The need for ETRM applications and its development has skyrocketed in recent years. These software solutions have simplified once complicated and tedious tasks, with powerful applications that can manage the risks of all energy commodities. Organizations (including non-energy companies) have taken advantage of the ease of use and cross-commodity aspect. Based on specific business needs, compliance and the efficiency with which business is conducted, organizations need to select the right ETRM system. Reduction in overall operating costs and increasing revenues makes a compelling argument to choose the right application(s), which, in turn, have a positive impact on ROI.
Energy companies have not only taken to trading of physical commodities via the ETRM route, but also have taken advantage of energy derivatives, options, swaps and swaptions. This allows all companies willing to do business, in energy trading the ability to do non-physical speculation.
The ETRM application demand has spawned a new industry. With the need for the various applications, the ETRM industry’s two main components - the end user and the developer activity, have grown in tandem. With increased popularity, there has also been an increase in the number of vendors developing ETRM solutions. Each application basically offers the same services, but most are stronger or weaker in certain areas. For example, the bigger vendors offer solutions that handle a wide range of trading activity, while the smaller ones target specific areas. There are some vendors that develop complete front through back office systems, including commodity scheduling capabilities, giving them a distinct competitive edge over those offering fewer solution options. Therefore, it is critical that a company looking for an ETRM solution to manage its portfolios and risks, carefully evaluates what is required.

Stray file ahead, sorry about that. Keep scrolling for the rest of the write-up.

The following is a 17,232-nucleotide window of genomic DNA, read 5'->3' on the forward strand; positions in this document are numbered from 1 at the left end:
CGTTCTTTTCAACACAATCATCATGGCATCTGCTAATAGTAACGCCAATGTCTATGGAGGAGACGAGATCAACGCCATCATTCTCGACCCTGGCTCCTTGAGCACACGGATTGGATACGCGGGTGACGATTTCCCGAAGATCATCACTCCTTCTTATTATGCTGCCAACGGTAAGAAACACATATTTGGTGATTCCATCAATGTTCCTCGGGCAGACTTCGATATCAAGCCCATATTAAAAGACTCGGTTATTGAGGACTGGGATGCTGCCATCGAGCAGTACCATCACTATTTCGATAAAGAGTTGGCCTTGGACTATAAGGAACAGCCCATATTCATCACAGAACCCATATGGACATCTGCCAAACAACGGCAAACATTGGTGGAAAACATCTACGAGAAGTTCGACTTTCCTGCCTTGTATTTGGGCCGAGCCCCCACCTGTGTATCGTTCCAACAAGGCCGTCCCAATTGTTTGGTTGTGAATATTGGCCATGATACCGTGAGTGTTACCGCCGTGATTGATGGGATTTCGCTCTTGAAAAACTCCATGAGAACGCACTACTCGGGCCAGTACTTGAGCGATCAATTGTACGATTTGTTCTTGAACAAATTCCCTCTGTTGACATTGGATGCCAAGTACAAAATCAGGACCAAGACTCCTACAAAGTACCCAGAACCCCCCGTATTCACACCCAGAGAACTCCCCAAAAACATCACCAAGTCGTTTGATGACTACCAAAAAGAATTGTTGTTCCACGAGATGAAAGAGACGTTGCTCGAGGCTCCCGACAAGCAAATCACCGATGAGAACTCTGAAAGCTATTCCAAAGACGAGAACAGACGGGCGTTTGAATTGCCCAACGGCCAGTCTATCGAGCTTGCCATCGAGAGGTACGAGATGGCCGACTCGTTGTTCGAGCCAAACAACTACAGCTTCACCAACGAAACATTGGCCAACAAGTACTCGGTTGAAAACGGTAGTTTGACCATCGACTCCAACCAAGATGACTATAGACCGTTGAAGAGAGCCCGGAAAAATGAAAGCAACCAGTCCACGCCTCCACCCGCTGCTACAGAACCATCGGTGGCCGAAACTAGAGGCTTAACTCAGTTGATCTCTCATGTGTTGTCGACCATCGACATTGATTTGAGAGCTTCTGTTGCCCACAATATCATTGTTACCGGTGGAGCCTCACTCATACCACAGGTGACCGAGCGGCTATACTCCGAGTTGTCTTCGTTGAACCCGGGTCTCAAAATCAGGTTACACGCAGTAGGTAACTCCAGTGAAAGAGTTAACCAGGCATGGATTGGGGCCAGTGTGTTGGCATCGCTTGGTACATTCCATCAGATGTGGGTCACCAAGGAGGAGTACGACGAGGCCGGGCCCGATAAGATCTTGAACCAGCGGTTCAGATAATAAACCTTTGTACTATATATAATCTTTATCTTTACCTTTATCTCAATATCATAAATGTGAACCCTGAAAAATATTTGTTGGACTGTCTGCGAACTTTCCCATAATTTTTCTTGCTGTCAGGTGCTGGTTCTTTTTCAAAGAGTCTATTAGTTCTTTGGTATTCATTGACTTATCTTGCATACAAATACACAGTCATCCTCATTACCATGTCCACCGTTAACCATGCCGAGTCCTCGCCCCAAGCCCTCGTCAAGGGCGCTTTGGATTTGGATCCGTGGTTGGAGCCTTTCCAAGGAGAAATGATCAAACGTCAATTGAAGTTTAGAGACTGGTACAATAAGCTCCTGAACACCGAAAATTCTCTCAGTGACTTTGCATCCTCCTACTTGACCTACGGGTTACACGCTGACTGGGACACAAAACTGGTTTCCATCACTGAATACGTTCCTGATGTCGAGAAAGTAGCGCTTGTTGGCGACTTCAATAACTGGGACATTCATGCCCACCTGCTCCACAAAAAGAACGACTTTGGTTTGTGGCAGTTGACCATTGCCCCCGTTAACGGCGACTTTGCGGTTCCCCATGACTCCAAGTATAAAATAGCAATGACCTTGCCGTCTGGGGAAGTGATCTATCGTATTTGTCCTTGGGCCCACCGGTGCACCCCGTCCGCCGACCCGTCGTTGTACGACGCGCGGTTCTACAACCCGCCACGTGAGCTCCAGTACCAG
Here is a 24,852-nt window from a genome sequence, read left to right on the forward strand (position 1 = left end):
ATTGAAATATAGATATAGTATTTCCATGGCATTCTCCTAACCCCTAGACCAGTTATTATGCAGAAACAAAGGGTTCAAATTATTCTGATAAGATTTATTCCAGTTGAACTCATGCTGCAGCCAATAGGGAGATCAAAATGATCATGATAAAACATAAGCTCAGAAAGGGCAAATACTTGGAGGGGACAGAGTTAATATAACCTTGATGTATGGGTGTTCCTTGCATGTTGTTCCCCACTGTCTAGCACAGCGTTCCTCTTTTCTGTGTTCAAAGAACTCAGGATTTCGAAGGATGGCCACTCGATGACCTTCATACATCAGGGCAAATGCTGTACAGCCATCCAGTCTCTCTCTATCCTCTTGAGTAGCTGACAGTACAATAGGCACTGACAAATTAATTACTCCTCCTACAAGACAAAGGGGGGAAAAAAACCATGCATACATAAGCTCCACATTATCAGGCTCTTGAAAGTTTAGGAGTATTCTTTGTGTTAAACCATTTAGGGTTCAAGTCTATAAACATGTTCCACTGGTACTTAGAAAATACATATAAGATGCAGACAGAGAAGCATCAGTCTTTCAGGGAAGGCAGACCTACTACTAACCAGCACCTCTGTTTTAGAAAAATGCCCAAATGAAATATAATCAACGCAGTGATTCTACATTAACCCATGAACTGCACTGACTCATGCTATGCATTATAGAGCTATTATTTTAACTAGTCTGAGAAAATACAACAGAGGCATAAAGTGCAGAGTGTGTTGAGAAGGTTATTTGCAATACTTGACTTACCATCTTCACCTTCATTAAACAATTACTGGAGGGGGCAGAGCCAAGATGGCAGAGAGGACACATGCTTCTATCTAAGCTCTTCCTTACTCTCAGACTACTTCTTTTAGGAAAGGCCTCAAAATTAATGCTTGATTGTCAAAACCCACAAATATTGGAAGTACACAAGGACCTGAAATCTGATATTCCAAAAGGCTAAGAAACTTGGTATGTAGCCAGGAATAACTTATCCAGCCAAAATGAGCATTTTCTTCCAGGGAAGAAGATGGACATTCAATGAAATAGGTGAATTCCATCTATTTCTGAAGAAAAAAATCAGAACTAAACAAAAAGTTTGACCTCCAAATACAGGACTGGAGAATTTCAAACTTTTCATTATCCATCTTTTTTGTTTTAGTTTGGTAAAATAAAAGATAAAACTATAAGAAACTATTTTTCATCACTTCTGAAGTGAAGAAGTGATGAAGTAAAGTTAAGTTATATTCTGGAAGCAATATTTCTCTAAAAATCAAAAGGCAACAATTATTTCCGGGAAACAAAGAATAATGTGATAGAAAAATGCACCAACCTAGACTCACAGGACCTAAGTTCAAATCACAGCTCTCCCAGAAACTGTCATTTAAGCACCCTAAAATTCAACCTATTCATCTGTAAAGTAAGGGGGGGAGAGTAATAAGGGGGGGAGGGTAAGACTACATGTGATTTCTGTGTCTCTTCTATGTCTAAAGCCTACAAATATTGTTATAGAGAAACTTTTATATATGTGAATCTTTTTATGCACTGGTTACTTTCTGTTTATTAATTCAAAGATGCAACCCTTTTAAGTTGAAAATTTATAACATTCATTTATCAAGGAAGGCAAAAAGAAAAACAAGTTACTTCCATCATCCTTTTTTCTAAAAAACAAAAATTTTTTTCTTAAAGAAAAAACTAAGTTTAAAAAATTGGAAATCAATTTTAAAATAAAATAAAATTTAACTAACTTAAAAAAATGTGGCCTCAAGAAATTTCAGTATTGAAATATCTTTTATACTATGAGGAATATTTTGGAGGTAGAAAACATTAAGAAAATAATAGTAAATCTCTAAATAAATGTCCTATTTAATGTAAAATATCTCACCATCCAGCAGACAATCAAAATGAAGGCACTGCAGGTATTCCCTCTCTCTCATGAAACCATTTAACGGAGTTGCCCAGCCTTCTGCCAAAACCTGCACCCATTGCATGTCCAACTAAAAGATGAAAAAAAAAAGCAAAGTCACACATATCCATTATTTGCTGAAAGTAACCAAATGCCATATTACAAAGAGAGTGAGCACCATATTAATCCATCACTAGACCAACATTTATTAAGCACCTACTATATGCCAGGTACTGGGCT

Weighing The Pros and Cons
ETRM systems can be distinguished by two different categories; totally integrated systems that deliver front to back office solutions (deal entry to settlements) and risk reporting systems. These risk reporting modules focus on middle office processes such as forward curve modelling, real-time exposure reporting and end-of-day reporting, combining flexible calculations, spreadsheets and various reporting engines.
Their pricing, too, varies depending on licensing, needs and application capabilities. All of this would have a bearing on the selection process. Organizations debate comprehensive functionality versus specialized area of functionality. With two of the more important selection criteria determining an organization’s depth of business activity and budget, they must decide whether to purchase front, mid and back office functionality (including commodity scheduling) or stand-alone modules from the bigger or smaller vendors, like risk and real-time reporting.
Generally, larger companies with multiple trading portfolios and across different energy commodities may require a comprehensive front-to-back system, whereas smaller companies with limited trading activity may opt for specialized modules such as energy scheduling, physical deal capture, credit/risk monitoring or accounting.